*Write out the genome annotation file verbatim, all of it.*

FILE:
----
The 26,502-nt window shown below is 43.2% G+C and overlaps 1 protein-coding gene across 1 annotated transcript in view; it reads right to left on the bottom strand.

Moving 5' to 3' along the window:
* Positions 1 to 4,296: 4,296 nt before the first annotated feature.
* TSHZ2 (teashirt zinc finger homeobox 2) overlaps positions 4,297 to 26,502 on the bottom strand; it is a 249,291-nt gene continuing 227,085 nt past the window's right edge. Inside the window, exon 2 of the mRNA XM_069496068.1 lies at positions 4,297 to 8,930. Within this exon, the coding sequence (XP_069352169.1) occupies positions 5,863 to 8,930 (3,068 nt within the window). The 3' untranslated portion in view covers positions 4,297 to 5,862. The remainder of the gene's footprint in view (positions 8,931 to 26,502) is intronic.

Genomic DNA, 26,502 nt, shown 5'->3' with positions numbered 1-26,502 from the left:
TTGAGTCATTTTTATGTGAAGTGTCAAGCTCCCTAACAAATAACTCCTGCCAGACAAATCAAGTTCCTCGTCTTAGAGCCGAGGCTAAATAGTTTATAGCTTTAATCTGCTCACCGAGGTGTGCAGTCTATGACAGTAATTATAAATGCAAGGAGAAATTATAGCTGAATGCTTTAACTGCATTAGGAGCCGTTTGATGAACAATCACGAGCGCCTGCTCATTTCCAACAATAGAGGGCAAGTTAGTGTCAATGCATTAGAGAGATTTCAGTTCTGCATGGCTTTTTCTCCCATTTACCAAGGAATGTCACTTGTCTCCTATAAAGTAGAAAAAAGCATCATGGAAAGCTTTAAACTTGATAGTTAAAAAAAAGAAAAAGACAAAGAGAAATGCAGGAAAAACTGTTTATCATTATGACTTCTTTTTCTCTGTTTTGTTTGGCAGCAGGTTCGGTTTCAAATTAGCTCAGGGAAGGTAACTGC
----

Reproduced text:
The 26,502-nt window shown below is 43.2% G+C and overlaps 1 protein-coding gene across 1 annotated transcript in view; it reads right to left on the bottom strand.

Moving 5' to 3' along the window:
* Positions 1 to 4,296: 4,296 nt before the first annotated feature.
* TSHZ2 (teashirt zinc finger homeobox 2) overlaps positions 4,297 to 26,502 on the bottom strand; it is a 249,291-nt gene continuing 227,085 nt past the window's right edge. Inside the window, exon 2 of the mRNA XM_069496068.1 lies at positions 4,297 to 8,930. Within this exon, the coding sequence (XP_069352169.1) occupies positions 5,863 to 8,930 (3,068 nt within the window). The 3' untranslated portion in view covers positions 4,297 to 5,862. The remainder of the gene's footprint in view (positions 8,931 to 26,502) is intronic.

Genomic DNA, 26,502 nt, shown 5'->3' with positions numbered 1-26,502 from the left:
TTGAGTCATTTTTATGTGAAGTGTCAAGCTCCCTAACAAATAACTCCTGCCAGACAAATCAAGTTCCTCGTCTTAGAGCCGAGGCTAAATAGTTTATAGCTTTAATCTGCTCACCGAGGTGTGCAGTCTATGACAGTAATTATAAATGCAAGGAGAAATTATAGCTGAATGCTTTAACTGCATTAGGAGCCGTTTGATGAACAATCACGAGCGCCTGCTCATTTCCAACAATAGAGGGCAAGTTAGTGTCAATGCATTAGAGAGATTTCAGTTCTGCATGGCTTTTTCTCCCATTTACCAAGGAATGTCACTTGTCTCCTATAAAGTAGAAAAAAGCATCATGGAAAGCTTTAAACTTGATAGTTAAAAAAAAGAAAAAGACAAAGAGAAATGCAGGAAAAACTGTTTATCATTATGACTTCTTTTTCTCTGTTTTGTTTGGCAGCAGGTTCGGTTTCAAATTAGCTCAGGGAAGGTAACTGC